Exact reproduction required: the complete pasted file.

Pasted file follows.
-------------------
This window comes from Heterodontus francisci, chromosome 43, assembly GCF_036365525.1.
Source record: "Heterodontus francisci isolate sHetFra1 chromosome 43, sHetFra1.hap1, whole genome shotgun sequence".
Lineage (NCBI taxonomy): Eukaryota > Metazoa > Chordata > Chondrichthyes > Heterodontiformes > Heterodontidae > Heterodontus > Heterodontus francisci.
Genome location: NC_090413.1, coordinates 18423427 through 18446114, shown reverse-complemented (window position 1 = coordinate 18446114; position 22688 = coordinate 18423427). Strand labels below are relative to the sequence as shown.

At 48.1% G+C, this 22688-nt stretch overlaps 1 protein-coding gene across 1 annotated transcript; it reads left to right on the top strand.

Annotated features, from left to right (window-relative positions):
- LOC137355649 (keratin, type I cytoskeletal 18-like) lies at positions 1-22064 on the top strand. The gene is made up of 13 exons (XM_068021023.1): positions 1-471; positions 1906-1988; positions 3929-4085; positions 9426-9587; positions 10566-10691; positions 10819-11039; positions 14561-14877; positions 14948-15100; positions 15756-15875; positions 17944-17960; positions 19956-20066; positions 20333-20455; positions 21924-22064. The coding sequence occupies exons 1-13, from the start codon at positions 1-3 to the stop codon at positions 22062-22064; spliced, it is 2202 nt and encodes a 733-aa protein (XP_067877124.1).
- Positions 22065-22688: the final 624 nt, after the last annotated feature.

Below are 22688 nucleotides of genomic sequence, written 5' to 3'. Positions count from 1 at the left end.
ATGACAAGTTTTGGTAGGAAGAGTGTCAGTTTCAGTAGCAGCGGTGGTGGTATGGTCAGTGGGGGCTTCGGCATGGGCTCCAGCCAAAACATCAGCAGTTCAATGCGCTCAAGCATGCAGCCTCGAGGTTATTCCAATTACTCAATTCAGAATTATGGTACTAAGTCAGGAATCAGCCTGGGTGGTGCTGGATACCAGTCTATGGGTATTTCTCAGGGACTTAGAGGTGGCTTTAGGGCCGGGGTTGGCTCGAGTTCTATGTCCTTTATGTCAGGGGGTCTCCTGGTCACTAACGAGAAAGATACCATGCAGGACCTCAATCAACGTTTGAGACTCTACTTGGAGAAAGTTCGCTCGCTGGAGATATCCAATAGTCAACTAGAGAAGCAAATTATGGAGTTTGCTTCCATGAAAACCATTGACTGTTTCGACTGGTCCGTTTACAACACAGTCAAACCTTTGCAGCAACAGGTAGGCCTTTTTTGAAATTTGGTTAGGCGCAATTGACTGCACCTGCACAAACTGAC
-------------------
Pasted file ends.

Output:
This window comes from Heterodontus francisci, chromosome 43, assembly GCF_036365525.1.
Source record: "Heterodontus francisci isolate sHetFra1 chromosome 43, sHetFra1.hap1, whole genome shotgun sequence".
Lineage (NCBI taxonomy): Eukaryota > Metazoa > Chordata > Chondrichthyes > Heterodontiformes > Heterodontidae > Heterodontus > Heterodontus francisci.
Genome location: NC_090413.1, coordinates 18423427 through 18446114, shown reverse-complemented (window position 1 = coordinate 18446114; position 22688 = coordinate 18423427). Strand labels below are relative to the sequence as shown.

At 48.1% G+C, this 22688-nt stretch overlaps 1 protein-coding gene across 1 annotated transcript; it reads left to right on the top strand.

Annotated features, from left to right (window-relative positions):
- LOC137355649 (keratin, type I cytoskeletal 18-like) lies at positions 1-22064 on the top strand. The gene is made up of 13 exons (XM_068021023.1): positions 1-471; positions 1906-1988; positions 3929-4085; positions 9426-9587; positions 10566-10691; positions 10819-11039; positions 14561-14877; positions 14948-15100; positions 15756-15875; positions 17944-17960; positions 19956-20066; positions 20333-20455; positions 21924-22064. The coding sequence occupies exons 1-13, from the start codon at positions 1-3 to the stop codon at positions 22062-22064; spliced, it is 2202 nt and encodes a 733-aa protein (XP_067877124.1).
- Positions 22065-22688: the final 624 nt, after the last annotated feature.

Below are 22688 nucleotides of genomic sequence, written 5' to 3'. Positions count from 1 at the left end.
ATGACAAGTTTTGGTAGGAAGAGTGTCAGTTTCAGTAGCAGCGGTGGTGGTATGGTCAGTGGGGGCTTCGGCATGGGCTCCAGCCAAAACATCAGCAGTTCAATGCGCTCAAGCATGCAGCCTCGAGGTTATTCCAATTACTCAATTCAGAATTATGGTACTAAGTCAGGAATCAGCCTGGGTGGTGCTGGATACCAGTCTATGGGTATTTCTCAGGGACTTAGAGGTGGCTTTAGGGCCGGGGTTGGCTCGAGTTCTATGTCCTTTATGTCAGGGGGTCTCCTGGTCACTAACGAGAAAGATACCATGCAGGACCTCAATCAACGTTTGAGACTCTACTTGGAGAAAGTTCGCTCGCTGGAGATATCCAATAGTCAACTAGAGAAGCAAATTATGGAGTTTGCTTCCATGAAAACCATTGACTGTTTCGACTGGTCCGTTTACAACACAGTCAAACCTTTGCAGCAACAGGTAGGCCTTTTTTGAAATTTGGTTAGGCGCAATTGACTGCACCTGCACAAACTGAC